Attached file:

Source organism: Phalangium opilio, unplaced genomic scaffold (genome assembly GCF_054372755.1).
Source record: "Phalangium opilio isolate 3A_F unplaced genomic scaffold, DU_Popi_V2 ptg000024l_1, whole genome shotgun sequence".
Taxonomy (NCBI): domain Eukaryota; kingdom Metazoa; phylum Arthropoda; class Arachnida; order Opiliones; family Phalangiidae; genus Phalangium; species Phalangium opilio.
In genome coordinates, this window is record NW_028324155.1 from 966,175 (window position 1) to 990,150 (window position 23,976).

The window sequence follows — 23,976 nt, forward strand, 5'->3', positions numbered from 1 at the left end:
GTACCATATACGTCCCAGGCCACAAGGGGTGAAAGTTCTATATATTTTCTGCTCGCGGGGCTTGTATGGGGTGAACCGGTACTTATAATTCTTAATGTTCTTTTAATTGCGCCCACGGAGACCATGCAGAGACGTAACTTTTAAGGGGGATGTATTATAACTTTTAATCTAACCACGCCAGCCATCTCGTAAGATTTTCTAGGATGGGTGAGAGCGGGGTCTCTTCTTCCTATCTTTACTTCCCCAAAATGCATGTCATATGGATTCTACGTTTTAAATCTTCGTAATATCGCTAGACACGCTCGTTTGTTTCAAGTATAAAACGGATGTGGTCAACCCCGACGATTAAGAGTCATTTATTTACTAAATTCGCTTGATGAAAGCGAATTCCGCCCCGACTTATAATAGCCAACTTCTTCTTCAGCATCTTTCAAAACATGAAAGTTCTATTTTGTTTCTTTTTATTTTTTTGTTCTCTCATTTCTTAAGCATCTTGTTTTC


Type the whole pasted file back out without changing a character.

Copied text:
Source organism: Phalangium opilio, unplaced genomic scaffold (genome assembly GCF_054372755.1).
Source record: "Phalangium opilio isolate 3A_F unplaced genomic scaffold, DU_Popi_V2 ptg000024l_1, whole genome shotgun sequence".
Taxonomy (NCBI): domain Eukaryota; kingdom Metazoa; phylum Arthropoda; class Arachnida; order Opiliones; family Phalangiidae; genus Phalangium; species Phalangium opilio.
In genome coordinates, this window is record NW_028324155.1 from 966,175 (window position 1) to 990,150 (window position 23,976).

The window sequence follows — 23,976 nt, forward strand, 5'->3', positions numbered from 1 at the left end:
GTACCATATACGTCCCAGGCCACAAGGGGTGAAAGTTCTATATATTTTCTGCTCGCGGGGCTTGTATGGGGTGAACCGGTACTTATAATTCTTAATGTTCTTTTAATTGCGCCCACGGAGACCATGCAGAGACGTAACTTTTAAGGGGGATGTATTATAACTTTTAATCTAACCACGCCAGCCATCTCGTAAGATTTTCTAGGATGGGTGAGAGCGGGGTCTCTTCTTCCTATCTTTACTTCCCCAAAATGCATGTCATATGGATTCTACGTTTTAAATCTTCGTAATATCGCTAGACACGCTCGTTTGTTTCAAGTATAAAACGGATGTGGTCAACCCCGACGATTAAGAGTCATTTATTTACTAAATTCGCTTGATGAAAGCGAATTCCGCCCCGACTTATAATAGCCAACTTCTTCTTCAGCATCTTTCAAAACATGAAAGTTCTATTTTGTTTCTTTTTATTTTTTTGTTCTCTCATTTCTTAAGCATCTTGTTTTC